INTERVIEW WITH ARCHITECTURAL PHOTOGRAPHER SCOTT DUBOSE

by Murat on February 20th, 2012
Architectural-Photographer-Scott-DuBose

Scott DuBose is a real estate photographer and marketing professional who produces images for real estate firms, interior designers and stagers.

Raised in South Carolina, he holds an electrical engineering degree from Clemson University.

Scott is a member of Real Estate Photographers of America.

You can reach Scott on his web-site: http://scottdphotos.com.

Architectural Photographer - Scott DuBose
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Scott, how did you get started in photography? What made you decide to go in for architecture photography in particular?

I’ve loved the idea of producing photographs for most of my life. When I was very young I remember being jealous of a friend taking pictures with his parents’ camera which seems to me to have been a Kodak Brownie… this was probably in the late 60’s. My mother set an example as the photographer of the family; I appreciate the memories she has produced with a camera. I dabbled in film photography for years but was not always happy with the results. Then came the computer, I enjoyed scanning film and slides and experimenting with Photoshop. I consider those years as practice for what I do now.

I have an engineering degree and love using technology. Aside from the creative aspects, I believe the technical requirements of architectural photography are what draw me. Architectural photography requires precision and a methodical approach not required by some forms of photography.

Architectural Photographer - Scott DuBose
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This photo of yours (above) got you voted January’s Photographer of the Month by photographyforrealestate.net. Could you tell us a little bit about this project?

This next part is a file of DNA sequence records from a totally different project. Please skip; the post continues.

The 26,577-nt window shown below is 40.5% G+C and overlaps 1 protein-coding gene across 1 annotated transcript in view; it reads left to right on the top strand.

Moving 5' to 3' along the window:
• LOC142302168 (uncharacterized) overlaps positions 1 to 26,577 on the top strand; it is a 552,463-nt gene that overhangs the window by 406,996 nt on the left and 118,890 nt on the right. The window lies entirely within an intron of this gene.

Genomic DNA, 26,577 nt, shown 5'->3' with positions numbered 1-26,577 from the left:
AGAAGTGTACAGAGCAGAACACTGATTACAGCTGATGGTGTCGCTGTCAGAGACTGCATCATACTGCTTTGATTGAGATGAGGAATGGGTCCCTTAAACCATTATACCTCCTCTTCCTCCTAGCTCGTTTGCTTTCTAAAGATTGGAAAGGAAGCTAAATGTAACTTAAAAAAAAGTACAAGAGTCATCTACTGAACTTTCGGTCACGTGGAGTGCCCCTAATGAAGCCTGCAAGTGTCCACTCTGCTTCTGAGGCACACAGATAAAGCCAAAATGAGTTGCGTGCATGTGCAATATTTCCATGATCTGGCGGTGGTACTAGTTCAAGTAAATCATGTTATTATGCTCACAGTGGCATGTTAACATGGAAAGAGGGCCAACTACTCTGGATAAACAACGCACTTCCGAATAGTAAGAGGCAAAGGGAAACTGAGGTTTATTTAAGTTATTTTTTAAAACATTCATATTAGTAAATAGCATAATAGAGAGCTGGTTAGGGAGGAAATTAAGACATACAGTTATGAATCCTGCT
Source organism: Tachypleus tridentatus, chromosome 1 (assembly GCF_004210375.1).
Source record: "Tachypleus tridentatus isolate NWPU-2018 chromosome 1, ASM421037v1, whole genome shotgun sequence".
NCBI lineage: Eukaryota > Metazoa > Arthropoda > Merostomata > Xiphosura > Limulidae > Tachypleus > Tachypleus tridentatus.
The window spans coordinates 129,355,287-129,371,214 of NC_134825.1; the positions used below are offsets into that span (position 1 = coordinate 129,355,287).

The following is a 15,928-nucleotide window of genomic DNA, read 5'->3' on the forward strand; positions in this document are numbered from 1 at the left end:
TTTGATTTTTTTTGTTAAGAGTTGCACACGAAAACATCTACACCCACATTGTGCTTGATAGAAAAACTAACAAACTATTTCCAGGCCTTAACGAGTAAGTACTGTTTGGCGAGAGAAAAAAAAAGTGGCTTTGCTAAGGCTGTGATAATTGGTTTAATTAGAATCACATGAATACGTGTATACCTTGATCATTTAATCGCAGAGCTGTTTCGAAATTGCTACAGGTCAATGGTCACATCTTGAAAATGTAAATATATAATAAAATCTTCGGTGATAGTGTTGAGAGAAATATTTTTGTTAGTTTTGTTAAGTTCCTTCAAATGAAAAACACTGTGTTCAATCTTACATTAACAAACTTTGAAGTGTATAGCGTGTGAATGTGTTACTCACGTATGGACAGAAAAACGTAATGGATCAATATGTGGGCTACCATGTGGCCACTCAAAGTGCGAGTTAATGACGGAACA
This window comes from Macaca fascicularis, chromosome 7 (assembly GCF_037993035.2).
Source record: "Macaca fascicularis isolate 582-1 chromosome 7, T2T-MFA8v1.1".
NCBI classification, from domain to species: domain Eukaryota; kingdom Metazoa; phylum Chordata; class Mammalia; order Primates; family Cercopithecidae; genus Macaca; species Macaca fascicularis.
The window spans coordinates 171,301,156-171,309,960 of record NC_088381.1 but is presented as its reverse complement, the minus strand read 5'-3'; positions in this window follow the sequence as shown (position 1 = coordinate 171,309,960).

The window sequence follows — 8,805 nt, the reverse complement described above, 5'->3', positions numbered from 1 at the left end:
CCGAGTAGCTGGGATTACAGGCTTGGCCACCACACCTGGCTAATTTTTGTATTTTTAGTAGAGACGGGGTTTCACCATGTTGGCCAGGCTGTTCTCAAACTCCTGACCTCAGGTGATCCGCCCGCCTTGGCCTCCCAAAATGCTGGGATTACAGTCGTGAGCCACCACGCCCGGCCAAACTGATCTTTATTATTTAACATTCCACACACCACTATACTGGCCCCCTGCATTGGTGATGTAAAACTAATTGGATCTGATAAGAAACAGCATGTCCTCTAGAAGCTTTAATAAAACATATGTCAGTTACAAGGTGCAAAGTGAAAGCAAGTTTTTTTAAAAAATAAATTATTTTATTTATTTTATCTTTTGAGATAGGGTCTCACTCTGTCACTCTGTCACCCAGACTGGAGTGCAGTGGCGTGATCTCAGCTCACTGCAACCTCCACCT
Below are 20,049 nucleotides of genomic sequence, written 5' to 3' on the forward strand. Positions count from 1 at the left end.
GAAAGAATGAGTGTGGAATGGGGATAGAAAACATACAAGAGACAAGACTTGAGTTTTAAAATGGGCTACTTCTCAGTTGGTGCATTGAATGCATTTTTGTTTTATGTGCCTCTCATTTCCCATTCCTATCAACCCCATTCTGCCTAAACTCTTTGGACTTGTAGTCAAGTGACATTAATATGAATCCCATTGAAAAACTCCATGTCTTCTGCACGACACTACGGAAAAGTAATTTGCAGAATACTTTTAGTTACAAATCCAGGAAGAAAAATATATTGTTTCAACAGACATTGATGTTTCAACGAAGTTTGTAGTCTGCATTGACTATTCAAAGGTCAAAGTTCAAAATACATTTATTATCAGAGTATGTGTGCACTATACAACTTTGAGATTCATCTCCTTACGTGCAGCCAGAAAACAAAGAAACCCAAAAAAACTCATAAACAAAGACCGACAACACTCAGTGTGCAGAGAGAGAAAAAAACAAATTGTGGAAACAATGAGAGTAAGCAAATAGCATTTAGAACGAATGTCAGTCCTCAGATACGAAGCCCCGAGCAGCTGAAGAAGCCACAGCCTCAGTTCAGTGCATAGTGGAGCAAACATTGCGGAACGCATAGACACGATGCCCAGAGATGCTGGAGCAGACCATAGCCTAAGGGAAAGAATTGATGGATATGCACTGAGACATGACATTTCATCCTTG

This is a very nice (obviously) home in Woodside, California… some people assume it’s a hotel but it’s a large private home comprised of three main buildings. While shooting the interiors, the agent explained he wanted a photo of the pool and main home… when we walked outside, this was the composition that just screamed to be shot.

The base image is comprised of bracketed exposures, blended with Photomatix, and improved to ensure color accuracy, levels, and saturation. There is significant Photoshopping on the pool and less extensive PS work on the sky. The pool was covered by an inoperable ripped pool cover so I replaced the water and added the reflection. The sky is from one of my stock skies which I use in cases just like this, when the actual sky was just a bit “flat.”

Architectural Photographer - Scott DuBose
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The largest issue for me when I shoot people indoors is the lacks of aperture on my entry-level Canon 400D camera. How do you manage to shoot a room filled with light and get such vivid pictures? What equipment and post production techniques do you use?

I believe the camera body is secondary; it’s the lens that is the critical component. You can probably take some excellent images of people with a Canon 400D and a f/1.8 or f/1.4 prime or zoom lens. Of course a camera with a full frame sensor is preferred over a crop-sensor camera, but the glass (lens) should be of primary importance.

The equipment I use most frequently includes a Nikon D300s and Tokina f/2.8 wide zoom. I chose the Nikon in part due to its ability to bracket up to nine frames at 1EV spacing, important for the exposure blending. For real estate I shoot JPEG only, and for high end shoots I shoot RAW and process in Lightroom and Photoshop. An important Photoshop plugin is Nik Color Efex Pro which I use to fine tune color and tonal contrast.

Architectural Photographer - Scott DuBose
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When did you decide to use HDR for your photographs? How does using HDR reflect on the final price?

HDRI (high dynamic range imaging) is something I found only within the past five years. Actually I don’t do much true HDR (tone mapping), most of my exposure blending is done through a process called exposure fusion. My experiments with HDR were less than ideal, looking over-processed which is why I moved to exposure fusion. Architecture and real estate photography requires a realistic, natural look so as not to misrepresent the subject.